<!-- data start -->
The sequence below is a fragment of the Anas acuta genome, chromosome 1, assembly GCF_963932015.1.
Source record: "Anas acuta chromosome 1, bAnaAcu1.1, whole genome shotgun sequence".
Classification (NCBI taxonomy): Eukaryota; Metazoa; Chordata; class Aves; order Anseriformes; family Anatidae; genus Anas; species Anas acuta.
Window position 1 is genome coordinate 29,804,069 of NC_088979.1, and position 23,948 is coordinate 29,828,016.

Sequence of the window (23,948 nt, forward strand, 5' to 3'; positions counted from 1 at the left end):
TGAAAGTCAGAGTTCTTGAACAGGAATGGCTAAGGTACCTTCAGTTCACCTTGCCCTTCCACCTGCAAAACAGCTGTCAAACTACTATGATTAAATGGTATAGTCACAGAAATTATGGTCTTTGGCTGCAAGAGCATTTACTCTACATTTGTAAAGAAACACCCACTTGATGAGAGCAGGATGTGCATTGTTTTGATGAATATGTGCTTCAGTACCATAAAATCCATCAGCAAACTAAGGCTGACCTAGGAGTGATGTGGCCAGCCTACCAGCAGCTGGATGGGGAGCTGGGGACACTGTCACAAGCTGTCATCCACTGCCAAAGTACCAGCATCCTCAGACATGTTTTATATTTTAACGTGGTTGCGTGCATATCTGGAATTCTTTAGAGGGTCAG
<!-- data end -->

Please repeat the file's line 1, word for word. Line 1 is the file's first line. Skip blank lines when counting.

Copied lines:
The sequence below is a fragment of the Anas acuta genome, chromosome 1, assembly GCF_963932015.1.